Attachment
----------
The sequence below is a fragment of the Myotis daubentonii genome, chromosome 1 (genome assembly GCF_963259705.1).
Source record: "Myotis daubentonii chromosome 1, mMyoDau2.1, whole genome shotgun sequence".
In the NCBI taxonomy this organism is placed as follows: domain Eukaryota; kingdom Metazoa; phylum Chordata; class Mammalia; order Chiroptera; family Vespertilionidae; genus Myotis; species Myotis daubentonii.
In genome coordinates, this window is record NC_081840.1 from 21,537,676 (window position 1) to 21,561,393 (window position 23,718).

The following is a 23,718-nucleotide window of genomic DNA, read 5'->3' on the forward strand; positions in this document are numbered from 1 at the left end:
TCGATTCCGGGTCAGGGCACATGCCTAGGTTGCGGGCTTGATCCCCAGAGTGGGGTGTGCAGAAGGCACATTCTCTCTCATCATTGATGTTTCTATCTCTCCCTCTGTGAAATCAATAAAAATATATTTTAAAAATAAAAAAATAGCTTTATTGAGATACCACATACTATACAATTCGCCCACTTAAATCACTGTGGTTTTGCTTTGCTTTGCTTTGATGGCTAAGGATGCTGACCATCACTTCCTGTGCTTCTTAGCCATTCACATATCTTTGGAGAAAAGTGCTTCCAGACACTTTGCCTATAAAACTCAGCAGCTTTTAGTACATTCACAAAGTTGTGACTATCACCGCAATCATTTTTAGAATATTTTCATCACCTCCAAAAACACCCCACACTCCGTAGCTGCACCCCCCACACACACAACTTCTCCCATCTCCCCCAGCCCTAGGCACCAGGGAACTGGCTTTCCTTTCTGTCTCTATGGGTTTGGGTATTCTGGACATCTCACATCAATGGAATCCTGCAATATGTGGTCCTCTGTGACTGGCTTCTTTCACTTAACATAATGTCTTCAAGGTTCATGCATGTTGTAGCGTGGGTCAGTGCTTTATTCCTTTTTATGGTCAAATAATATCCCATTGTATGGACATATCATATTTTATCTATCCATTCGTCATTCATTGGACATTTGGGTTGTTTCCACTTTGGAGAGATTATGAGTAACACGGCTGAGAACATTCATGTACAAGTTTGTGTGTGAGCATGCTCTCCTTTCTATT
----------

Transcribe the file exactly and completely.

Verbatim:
The sequence below is a fragment of the Myotis daubentonii genome, chromosome 1 (genome assembly GCF_963259705.1).
Source record: "Myotis daubentonii chromosome 1, mMyoDau2.1, whole genome shotgun sequence".
In the NCBI taxonomy this organism is placed as follows: domain Eukaryota; kingdom Metazoa; phylum Chordata; class Mammalia; order Chiroptera; family Vespertilionidae; genus Myotis; species Myotis daubentonii.
In genome coordinates, this window is record NC_081840.1 from 21,537,676 (window position 1) to 21,561,393 (window position 23,718).

The following is a 23,718-nucleotide window of genomic DNA, read 5'->3' on the forward strand; positions in this document are numbered from 1 at the left end:
TCGATTCCGGGTCAGGGCACATGCCTAGGTTGCGGGCTTGATCCCCAGAGTGGGGTGTGCAGAAGGCACATTCTCTCTCATCATTGATGTTTCTATCTCTCCCTCTGTGAAATCAATAAAAATATATTTTAAAAATAAAAAAATAGCTTTATTGAGATACCACATACTATACAATTCGCCCACTTAAATCACTGTGGTTTTGCTTTGCTTTGCTTTGATGGCTAAGGATGCTGACCATCACTTCCTGTGCTTCTTAGCCATTCACATATCTTTGGAGAAAAGTGCTTCCAGACACTTTGCCTATAAAACTCAGCAGCTTTTAGTACATTCACAAAGTTGTGACTATCACCGCAATCATTTTTAGAATATTTTCATCACCTCCAAAAACACCCCACACTCCGTAGCTGCACCCCCCACACACACAACTTCTCCCATCTCCCCCAGCCCTAGGCACCAGGGAACTGGCTTTCCTTTCTGTCTCTATGGGTTTGGGTATTCTGGACATCTCACATCAATGGAATCCTGCAATATGTGGTCCTCTGTGACTGGCTTCTTTCACTTAACATAATGTCTTCAAGGTTCATGCATGTTGTAGCGTGGGTCAGTGCTTTATTCCTTTTTATGGTCAAATAATATCCCATTGTATGGACATATCATATTTTATCTATCCATTCGTCATTCATTGGACATTTGGGTTGTTTCCACTTTGGAGAGATTATGAGTAACACGGCTGAGAACATTCATGTACAAGTTTGTGTGTGAGCATGCTCTCCTTTCTATT